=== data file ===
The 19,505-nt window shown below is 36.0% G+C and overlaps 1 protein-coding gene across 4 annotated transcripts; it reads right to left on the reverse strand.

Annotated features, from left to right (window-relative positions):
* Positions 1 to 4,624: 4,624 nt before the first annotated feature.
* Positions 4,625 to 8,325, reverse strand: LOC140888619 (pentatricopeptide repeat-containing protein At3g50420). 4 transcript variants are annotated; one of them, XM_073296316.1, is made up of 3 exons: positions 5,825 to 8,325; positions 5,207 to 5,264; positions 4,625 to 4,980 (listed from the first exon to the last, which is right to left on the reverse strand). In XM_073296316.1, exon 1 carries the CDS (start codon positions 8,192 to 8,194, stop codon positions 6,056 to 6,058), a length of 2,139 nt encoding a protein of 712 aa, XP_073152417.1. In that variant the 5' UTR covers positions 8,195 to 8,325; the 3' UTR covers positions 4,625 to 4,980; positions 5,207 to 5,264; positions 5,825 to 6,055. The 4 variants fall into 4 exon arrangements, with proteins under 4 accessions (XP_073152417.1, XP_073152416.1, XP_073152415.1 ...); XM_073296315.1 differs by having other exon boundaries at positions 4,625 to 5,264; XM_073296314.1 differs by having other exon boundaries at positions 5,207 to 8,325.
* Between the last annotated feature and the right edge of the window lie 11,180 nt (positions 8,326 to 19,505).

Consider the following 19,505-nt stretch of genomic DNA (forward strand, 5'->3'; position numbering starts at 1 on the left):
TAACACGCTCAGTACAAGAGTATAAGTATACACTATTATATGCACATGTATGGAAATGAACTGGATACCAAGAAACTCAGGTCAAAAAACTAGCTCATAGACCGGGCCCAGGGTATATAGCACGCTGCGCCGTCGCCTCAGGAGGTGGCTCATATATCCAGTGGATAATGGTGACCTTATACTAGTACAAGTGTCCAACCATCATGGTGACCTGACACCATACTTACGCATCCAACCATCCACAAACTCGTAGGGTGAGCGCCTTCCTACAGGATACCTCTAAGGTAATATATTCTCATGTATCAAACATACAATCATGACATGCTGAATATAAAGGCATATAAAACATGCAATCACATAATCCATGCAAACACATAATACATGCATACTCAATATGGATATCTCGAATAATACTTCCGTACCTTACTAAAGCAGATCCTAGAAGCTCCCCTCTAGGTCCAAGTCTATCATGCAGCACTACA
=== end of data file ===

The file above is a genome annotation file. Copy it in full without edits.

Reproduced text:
The 19,505-nt window shown below is 36.0% G+C and overlaps 1 protein-coding gene across 4 annotated transcripts; it reads right to left on the reverse strand.

Annotated features, from left to right (window-relative positions):
* Positions 1 to 4,624: 4,624 nt before the first annotated feature.
* Positions 4,625 to 8,325, reverse strand: LOC140888619 (pentatricopeptide repeat-containing protein At3g50420). 4 transcript variants are annotated; one of them, XM_073296316.1, is made up of 3 exons: positions 5,825 to 8,325; positions 5,207 to 5,264; positions 4,625 to 4,980 (listed from the first exon to the last, which is right to left on the reverse strand). In XM_073296316.1, exon 1 carries the CDS (start codon positions 8,192 to 8,194, stop codon positions 6,056 to 6,058), a length of 2,139 nt encoding a protein of 712 aa, XP_073152417.1. In that variant the 5' UTR covers positions 8,195 to 8,325; the 3' UTR covers positions 4,625 to 4,980; positions 5,207 to 5,264; positions 5,825 to 6,055. The 4 variants fall into 4 exon arrangements, with proteins under 4 accessions (XP_073152417.1, XP_073152416.1, XP_073152415.1 ...); XM_073296315.1 differs by having other exon boundaries at positions 4,625 to 5,264; XM_073296314.1 differs by having other exon boundaries at positions 5,207 to 8,325.
* Between the last annotated feature and the right edge of the window lie 11,180 nt (positions 8,326 to 19,505).

Consider the following 19,505-nt stretch of genomic DNA (forward strand, 5'->3'; position numbering starts at 1 on the left):
TAACACGCTCAGTACAAGAGTATAAGTATACACTATTATATGCACATGTATGGAAATGAACTGGATACCAAGAAACTCAGGTCAAAAAACTAGCTCATAGACCGGGCCCAGGGTATATAGCACGCTGCGCCGTCGCCTCAGGAGGTGGCTCATATATCCAGTGGATAATGGTGACCTTATACTAGTACAAGTGTCCAACCATCATGGTGACCTGACACCATACTTACGCATCCAACCATCCACAAACTCGTAGGGTGAGCGCCTTCCTACAGGATACCTCTAAGGTAATATATTCTCATGTATCAAACATACAATCATGACATGCTGAATATAAAGGCATATAAAACATGCAATCACATAATCCATGCAAACACATAATACATGCATACTCAATATGGATATCTCGAATAATACTTCCGTACCTTACTAAAGCAGATCCTAGAAGCTCCCCTCTAGGTCCAAGTCTATCATGCAGCACTACA